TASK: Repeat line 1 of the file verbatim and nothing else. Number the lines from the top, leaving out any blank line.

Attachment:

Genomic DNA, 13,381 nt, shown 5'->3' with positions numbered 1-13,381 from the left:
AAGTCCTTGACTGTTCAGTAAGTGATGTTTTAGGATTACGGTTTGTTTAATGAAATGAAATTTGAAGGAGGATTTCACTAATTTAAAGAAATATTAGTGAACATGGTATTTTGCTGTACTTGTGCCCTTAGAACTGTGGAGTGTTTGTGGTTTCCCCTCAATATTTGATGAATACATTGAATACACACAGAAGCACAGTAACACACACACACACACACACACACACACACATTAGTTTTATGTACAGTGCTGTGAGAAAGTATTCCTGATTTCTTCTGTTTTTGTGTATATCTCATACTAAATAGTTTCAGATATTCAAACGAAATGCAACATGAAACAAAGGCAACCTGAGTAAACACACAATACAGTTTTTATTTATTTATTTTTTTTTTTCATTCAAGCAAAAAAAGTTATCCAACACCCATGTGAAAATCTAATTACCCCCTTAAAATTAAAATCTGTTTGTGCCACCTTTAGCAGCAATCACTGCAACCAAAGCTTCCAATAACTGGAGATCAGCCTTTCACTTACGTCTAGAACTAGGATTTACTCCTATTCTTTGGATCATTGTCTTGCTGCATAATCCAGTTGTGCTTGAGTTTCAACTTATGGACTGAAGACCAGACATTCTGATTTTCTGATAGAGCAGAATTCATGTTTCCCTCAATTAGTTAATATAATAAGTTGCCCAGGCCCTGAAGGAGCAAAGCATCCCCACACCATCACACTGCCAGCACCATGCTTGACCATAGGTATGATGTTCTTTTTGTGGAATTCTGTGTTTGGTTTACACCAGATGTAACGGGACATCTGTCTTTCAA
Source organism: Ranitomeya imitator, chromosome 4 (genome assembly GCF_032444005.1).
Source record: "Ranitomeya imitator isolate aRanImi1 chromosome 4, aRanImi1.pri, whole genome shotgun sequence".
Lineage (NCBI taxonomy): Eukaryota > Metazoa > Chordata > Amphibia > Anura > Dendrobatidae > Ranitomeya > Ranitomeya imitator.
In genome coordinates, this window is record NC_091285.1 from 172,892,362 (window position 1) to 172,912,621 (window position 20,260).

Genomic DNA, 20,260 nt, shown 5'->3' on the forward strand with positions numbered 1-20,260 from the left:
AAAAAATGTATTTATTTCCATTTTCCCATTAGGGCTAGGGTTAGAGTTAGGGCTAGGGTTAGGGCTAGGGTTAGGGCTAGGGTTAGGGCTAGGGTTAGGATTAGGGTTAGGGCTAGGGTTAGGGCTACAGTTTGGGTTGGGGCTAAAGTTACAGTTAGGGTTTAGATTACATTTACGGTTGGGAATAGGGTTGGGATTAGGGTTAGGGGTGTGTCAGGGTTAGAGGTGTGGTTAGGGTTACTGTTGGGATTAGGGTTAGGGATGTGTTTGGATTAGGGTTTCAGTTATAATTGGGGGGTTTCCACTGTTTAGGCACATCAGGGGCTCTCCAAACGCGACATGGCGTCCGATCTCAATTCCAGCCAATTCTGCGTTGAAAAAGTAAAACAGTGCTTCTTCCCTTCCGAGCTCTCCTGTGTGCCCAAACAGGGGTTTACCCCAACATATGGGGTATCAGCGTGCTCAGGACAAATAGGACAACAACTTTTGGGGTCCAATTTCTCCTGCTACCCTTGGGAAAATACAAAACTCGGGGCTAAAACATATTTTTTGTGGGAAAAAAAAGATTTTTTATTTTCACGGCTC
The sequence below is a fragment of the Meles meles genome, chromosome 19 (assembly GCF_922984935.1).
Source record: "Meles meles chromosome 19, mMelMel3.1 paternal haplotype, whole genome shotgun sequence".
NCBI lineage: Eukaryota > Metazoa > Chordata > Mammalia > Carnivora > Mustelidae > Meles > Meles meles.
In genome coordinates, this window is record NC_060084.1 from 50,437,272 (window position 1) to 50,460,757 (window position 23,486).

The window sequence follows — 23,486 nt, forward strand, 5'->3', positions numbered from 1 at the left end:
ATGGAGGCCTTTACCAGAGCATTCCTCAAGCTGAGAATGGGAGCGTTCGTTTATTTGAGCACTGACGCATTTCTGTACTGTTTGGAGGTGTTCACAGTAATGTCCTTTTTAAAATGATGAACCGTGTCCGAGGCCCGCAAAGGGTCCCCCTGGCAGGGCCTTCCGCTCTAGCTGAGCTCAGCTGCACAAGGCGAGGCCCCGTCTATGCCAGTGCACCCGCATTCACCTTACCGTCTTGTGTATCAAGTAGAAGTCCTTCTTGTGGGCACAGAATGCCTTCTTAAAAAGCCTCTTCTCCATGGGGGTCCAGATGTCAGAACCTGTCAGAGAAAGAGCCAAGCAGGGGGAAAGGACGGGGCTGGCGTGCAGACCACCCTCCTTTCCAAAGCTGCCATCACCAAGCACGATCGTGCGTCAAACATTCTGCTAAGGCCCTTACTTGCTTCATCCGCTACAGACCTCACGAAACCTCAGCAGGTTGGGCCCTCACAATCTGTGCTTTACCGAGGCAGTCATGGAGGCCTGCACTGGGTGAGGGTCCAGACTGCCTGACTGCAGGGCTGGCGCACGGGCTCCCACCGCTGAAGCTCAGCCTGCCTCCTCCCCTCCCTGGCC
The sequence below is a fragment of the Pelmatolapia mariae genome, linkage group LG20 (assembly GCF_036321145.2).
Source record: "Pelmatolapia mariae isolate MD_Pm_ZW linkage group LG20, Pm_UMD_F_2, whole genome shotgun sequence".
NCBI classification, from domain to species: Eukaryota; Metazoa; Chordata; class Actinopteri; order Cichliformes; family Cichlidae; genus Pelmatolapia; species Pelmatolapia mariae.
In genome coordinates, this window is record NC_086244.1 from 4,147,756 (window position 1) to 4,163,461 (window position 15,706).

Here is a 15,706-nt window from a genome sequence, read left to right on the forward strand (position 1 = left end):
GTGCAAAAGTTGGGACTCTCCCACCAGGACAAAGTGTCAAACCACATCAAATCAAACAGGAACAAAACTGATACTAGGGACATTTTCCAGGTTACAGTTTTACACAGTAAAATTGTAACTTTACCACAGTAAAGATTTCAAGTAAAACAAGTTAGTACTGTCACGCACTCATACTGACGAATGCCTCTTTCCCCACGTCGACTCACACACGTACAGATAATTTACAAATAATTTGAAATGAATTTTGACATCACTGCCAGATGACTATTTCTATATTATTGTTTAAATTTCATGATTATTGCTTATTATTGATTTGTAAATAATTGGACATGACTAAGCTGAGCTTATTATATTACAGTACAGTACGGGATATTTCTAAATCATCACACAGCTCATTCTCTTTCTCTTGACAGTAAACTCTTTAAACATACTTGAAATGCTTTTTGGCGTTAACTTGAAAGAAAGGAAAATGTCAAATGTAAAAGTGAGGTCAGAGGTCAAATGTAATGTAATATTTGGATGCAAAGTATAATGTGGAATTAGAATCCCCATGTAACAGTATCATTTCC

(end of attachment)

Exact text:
Genomic DNA, 13,381 nt, shown 5'->3' with positions numbered 1-13,381 from the left: